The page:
Primary sources: A primary source is firsthand testimony or direct evidence that is usually recorded or created during the time period of the topic under investigation.
Secondary sources: A secondary source is a work that interprets or analyzes an historical event. It is generally at least one step removed from the event, and can be recorded or created anywhere from days to centuries later.
The distinction between primary and secondary sources can be difficult to determine, but it depends generally upon the relationship of the source to the topic under investigation. For example, in researching Ernest Hemingway, the book Ernest Hemingway: An Illustrated Biography by David Sandison would be a secondary source. But in researching the literary style of David Sandison, it would be a primary source.
Locating and Evaluating Primary Sources
There are a number of ways to locate and access primary sources:
- Reprinted sources published in books or collections, i.e. diaries, correspondence, speeches. (I-Share or I-Share online catalog found at www.lib.siu.edu)
- Digital library initiatives such as the Library of Congress’ American Memory Digital Library. (internet search)
- Original materials housed in archives and manuscript repositories. (internet search; published directories of archives and manuscript repositories)
The ability to determine the authenticity and research value of primary source material is a skill that needs to be developed over time. There are a number of criteria that should be considered when evaluating each source, including:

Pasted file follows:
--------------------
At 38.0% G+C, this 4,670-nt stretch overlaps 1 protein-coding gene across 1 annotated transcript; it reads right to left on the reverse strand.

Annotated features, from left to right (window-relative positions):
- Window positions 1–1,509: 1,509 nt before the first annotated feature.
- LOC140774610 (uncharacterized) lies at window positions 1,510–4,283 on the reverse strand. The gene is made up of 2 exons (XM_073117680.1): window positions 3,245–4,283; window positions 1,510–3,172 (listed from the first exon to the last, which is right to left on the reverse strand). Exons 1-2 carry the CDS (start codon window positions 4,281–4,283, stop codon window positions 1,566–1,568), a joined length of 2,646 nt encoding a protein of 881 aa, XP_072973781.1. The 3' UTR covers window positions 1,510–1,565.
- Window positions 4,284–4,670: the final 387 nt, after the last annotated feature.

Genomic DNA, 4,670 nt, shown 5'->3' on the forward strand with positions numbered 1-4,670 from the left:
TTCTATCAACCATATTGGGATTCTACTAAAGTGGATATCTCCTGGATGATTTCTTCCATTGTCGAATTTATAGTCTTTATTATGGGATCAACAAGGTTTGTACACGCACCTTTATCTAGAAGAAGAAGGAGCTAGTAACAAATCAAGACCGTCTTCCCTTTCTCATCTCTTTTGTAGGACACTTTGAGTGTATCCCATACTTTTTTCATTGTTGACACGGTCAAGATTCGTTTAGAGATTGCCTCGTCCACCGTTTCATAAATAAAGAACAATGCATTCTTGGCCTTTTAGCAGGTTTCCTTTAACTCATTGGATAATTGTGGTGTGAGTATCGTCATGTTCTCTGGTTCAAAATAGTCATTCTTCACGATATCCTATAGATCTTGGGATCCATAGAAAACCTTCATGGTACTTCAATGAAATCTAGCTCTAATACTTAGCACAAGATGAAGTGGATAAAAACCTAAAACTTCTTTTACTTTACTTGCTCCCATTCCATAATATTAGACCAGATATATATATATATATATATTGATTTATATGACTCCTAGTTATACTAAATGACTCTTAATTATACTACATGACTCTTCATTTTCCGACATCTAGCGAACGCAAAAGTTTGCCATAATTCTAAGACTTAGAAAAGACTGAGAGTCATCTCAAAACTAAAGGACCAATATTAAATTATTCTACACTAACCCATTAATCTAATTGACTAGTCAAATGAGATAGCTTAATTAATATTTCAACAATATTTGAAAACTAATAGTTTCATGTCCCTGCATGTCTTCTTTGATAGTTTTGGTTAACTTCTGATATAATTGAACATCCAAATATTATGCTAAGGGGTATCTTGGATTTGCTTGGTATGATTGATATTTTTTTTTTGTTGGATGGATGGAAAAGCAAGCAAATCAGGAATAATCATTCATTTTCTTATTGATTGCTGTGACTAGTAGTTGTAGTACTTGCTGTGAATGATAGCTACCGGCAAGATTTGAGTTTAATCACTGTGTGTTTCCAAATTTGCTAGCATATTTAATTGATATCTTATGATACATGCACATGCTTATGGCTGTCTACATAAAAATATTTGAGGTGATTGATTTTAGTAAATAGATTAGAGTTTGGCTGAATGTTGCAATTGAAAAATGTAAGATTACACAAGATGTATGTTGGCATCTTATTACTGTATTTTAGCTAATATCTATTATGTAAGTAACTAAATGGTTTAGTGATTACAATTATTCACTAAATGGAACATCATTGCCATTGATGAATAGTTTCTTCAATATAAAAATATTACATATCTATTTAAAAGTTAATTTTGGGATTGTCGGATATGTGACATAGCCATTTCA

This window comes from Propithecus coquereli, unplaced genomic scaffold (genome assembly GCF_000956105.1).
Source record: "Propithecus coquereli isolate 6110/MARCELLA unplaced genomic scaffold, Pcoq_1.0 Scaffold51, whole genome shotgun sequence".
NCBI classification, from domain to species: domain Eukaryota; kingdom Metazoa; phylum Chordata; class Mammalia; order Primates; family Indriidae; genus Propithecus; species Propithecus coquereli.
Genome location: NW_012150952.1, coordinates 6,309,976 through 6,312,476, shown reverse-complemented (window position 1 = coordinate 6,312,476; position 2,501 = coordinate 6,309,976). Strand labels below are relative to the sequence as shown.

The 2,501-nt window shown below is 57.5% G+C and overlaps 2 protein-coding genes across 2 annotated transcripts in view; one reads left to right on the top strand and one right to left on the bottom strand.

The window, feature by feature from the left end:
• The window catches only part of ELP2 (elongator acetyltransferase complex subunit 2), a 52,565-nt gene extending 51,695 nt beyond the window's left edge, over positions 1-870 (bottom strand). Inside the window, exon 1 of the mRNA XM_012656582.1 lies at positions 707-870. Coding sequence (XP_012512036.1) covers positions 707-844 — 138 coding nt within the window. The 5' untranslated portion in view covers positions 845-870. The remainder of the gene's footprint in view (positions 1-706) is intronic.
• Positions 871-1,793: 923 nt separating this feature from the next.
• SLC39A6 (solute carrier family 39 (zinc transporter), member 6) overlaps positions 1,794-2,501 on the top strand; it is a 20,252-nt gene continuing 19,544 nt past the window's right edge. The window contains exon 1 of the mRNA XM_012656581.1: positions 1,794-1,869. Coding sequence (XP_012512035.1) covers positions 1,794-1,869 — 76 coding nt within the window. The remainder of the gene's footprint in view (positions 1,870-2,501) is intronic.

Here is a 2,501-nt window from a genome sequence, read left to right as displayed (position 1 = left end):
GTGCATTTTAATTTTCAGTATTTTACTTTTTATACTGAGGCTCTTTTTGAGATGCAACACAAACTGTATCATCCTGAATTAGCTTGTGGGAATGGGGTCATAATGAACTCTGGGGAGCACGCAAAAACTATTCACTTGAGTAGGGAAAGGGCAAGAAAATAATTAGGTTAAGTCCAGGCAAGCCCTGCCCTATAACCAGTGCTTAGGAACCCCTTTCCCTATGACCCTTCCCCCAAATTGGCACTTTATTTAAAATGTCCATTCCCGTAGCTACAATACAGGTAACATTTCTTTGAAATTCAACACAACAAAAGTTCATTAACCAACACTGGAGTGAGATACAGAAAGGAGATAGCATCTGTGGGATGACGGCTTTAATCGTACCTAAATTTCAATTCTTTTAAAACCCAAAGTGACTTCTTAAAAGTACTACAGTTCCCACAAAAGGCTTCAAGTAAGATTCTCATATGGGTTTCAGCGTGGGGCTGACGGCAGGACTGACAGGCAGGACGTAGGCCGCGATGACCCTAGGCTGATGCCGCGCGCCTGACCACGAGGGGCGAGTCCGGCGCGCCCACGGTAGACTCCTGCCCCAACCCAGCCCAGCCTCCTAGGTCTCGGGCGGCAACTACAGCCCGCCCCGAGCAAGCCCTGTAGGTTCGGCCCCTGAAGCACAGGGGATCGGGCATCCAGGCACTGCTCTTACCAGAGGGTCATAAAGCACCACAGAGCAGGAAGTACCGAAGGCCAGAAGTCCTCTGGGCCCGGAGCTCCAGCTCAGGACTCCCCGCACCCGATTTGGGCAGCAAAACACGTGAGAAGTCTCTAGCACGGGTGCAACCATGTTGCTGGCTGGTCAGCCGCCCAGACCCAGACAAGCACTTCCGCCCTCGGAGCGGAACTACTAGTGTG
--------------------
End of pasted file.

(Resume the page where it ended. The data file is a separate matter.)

- Author/Creator: How well situated was s/he to observe or record the events in question? What was the author’s physical location? Were they an eyewitness or did they get the information from another?
- Content: What is the document about?
- Additional information: What else do you need to know in order to fully understand the document – do you need to look up names, places, dates, and/or technical terms?
- Date of creation: How soon after the event was the record created?
- Intended audience: When, how, and for whom was the record created?
- Potential biases: Is there bias, either in the report or in yourself that must be accounted for? Might the person’s social or economic position have influenced knowledge that could affect the credibility of the record?
- Authenticity: Is it original, digital, reprinted, etc.?
- Reliability: Is there corroboration?
- Is it relevant to your research?
Using Primary Sources – Resources and Strategies
SPECIAL COLLECTIONS at MORRIS LIBRARY
The Special Collections department of Morris library is a repository for both primary and secondary sources. The collecting scope includes 20th Century American and British literature, Irish Studies, American Philosophy, Theatre, the Civil War, and both SIU history and regional Southern Illinois history.
- Rare Books: Research collection of published material.
- Manuscript Collections: Non-print collections of manuscripts, correspondence, and photographic images.
- University Archives: Non-Current University records of enduring historic, legal or financial value.
BOOKS at MORRIS LIBRARY
Davidson, James West and Mark Hamilton Lytle. After the Fact: The Art of Historical Detection. New York: McGraw Hill, Inc., 1986, 1982. (Dewey Books, McLafferty Annex - 973.072 D252A1986)
Kyvig, David E. and Myron A. Marty. Nearby History: Exploring the Past Around You. Nashville, Tenn.: American Association for State & Local History, 2000, 1982. (Dewey Books, McLafferty Annex - 973.072 K99n2000)
Poulton, Helen J. The Historian's Handbook: A Descriptive Guide to Reference Works. Norman, Okla.: Univ. of Oklahoma Press, 1972. (Reference D20 .P68 1972x)